Asbyrgi (Shelter of the Gods) is the remarkable horseshoe-shaped canyon. Viking settlers believed to be a hoof-print formed by Sleipnir, Odin’s eight-legged flying horse from Norse mythology.

Geologists believe that Asbyrgi was formed as the result of a catastrophic flood from the nearby Jokulsa glacial river. Some people say that it is the capital of the Hidden People in Iceland.

Where to find Asbyrgi canyon?

Located in Jokulsargljufur within the Vatnajokull National Park, Asbyrgi has 100 meter (330 ft) high cliffs which form a 1 kilometer (.5 mi) wide ring of protective shelter around the rich vegetation and forest. The forest is a protected area but there is camping near the canyon’s entrance and you can climb the canyon itself.  For more than half of its length, the canyon is divided through the middle by a distinctive rock formation called Eyjan (“the Island”), from which hikers may enjoy spectacular views.

How high er the Asbyrgi canyon sides?

The canyon’s steep sides are formed by cliffs up to 100 meters in height. Down in the canyon, visitors walk through a woodland of birch, willow and mountain ash. Between 1947 and 1977, a number of foreign tree species were introduced, including fir, larch and pine. The small lake Botnstjorn is home to a variety of waterfowl species while artic fulmar nest on the cliffs.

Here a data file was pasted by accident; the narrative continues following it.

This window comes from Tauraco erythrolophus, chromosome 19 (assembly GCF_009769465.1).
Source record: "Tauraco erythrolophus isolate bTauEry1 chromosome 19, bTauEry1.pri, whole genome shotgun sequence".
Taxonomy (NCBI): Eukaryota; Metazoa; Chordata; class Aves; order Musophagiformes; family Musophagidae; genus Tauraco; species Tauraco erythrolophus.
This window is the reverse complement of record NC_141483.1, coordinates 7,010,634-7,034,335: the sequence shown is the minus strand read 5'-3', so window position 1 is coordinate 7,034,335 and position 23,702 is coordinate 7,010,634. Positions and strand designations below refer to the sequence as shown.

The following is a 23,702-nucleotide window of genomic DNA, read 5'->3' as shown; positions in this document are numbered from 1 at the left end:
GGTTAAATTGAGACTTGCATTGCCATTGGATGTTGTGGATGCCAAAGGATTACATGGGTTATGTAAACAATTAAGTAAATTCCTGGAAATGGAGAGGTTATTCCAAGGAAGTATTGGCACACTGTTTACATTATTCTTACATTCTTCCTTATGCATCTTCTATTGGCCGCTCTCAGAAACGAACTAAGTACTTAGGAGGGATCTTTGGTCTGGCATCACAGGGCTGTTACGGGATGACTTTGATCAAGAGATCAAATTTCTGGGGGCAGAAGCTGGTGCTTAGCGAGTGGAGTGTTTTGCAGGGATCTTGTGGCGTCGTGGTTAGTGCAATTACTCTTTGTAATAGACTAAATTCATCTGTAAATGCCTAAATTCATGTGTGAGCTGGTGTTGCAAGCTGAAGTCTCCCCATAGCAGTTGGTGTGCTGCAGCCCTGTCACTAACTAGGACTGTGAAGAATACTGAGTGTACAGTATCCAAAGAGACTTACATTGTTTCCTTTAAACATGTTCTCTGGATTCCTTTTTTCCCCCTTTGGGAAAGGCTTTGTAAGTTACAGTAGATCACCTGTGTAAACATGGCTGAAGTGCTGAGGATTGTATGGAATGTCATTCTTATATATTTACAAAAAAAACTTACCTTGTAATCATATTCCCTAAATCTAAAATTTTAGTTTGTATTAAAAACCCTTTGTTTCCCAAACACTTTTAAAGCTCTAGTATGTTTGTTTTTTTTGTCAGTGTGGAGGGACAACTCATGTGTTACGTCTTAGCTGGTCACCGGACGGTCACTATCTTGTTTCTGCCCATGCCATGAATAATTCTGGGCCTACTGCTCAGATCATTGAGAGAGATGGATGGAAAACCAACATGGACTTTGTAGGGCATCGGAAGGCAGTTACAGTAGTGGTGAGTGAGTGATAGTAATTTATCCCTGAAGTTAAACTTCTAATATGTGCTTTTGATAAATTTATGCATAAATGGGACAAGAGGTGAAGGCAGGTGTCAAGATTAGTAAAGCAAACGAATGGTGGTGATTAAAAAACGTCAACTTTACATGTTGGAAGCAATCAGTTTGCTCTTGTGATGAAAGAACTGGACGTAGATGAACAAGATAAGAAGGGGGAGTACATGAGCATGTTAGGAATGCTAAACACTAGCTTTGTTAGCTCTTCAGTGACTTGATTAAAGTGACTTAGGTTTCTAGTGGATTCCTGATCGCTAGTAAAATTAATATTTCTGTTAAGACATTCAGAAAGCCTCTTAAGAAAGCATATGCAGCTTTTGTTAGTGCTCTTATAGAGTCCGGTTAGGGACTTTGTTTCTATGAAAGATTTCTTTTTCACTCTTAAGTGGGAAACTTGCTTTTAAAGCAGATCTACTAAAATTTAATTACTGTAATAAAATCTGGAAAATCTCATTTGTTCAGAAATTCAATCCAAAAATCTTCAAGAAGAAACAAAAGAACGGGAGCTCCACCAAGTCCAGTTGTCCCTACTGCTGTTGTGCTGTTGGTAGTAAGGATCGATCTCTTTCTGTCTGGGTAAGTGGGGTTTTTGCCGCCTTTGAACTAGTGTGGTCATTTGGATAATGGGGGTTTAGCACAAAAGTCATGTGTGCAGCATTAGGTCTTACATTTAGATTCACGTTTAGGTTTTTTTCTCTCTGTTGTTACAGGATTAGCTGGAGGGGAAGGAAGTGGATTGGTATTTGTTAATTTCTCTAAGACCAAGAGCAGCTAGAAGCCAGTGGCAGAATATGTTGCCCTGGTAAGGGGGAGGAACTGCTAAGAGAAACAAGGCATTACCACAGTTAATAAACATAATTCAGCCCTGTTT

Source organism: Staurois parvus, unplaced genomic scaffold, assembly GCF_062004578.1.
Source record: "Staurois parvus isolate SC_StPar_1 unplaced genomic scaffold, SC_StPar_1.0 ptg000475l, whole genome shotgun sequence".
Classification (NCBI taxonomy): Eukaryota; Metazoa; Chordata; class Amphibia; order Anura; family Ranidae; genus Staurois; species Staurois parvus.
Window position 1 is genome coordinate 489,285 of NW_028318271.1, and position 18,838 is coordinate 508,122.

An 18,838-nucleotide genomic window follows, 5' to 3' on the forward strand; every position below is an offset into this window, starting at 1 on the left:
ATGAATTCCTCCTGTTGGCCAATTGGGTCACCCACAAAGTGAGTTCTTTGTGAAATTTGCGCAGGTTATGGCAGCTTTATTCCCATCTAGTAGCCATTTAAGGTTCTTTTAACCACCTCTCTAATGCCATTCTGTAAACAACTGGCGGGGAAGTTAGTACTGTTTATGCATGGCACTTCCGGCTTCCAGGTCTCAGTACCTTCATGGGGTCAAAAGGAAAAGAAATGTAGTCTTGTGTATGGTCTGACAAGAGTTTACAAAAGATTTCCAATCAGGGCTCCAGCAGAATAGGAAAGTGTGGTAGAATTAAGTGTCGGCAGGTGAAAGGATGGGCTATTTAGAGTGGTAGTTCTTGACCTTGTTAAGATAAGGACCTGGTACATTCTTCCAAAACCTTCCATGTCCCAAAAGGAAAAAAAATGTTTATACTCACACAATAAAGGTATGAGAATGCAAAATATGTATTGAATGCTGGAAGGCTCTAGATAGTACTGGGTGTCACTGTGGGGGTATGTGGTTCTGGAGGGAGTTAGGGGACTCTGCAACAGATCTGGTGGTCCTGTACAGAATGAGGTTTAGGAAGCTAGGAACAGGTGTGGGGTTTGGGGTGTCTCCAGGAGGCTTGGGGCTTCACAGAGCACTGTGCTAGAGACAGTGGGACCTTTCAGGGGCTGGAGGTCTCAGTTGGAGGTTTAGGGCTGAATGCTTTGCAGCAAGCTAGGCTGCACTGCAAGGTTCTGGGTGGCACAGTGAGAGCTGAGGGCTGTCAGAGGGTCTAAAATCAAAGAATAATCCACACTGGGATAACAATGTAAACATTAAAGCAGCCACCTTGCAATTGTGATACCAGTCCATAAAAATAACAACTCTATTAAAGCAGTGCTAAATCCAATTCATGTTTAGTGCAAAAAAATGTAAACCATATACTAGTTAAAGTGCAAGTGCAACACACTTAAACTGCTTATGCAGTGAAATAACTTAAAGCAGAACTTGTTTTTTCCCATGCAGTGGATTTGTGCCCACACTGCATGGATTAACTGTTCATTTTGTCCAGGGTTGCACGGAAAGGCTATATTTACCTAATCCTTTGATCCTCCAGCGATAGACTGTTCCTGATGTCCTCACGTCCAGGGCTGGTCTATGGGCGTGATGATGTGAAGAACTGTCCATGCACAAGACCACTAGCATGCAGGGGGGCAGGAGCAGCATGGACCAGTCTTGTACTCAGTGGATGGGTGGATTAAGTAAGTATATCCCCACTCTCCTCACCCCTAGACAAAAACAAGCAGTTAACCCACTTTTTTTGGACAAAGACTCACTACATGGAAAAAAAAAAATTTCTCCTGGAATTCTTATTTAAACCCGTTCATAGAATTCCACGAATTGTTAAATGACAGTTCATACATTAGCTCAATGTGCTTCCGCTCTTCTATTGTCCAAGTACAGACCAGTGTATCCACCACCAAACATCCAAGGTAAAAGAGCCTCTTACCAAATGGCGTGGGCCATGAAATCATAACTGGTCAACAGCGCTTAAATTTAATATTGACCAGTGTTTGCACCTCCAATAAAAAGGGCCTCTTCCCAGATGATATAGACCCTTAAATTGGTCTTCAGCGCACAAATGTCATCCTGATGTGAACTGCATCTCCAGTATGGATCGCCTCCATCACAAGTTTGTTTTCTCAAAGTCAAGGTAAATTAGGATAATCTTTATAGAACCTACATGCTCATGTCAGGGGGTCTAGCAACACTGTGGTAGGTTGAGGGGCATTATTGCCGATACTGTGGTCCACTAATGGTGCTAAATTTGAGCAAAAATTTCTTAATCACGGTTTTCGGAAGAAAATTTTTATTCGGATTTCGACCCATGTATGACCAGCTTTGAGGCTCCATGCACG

Although Asbyrgi is part of the Vatnajokull National Park, it is run by the Iceland Forest Service.

Can you camp inside Asbyrgi?

Yes, there is a nice camping site in Asbyrgi and a minimal camping fee.

What to see in Asbyrgi?

The horseshoe-shaped canyon is a marvel to behold. Make sure you hike all the way to the end of the canyon and see the peaceful pond there, surrounded by birch and birds. The canyon sides are also quite interesting since you can see how layers upon layers of lava make up the bedrock of Iceland.

Check out our complete guide to travelling in North Iceland.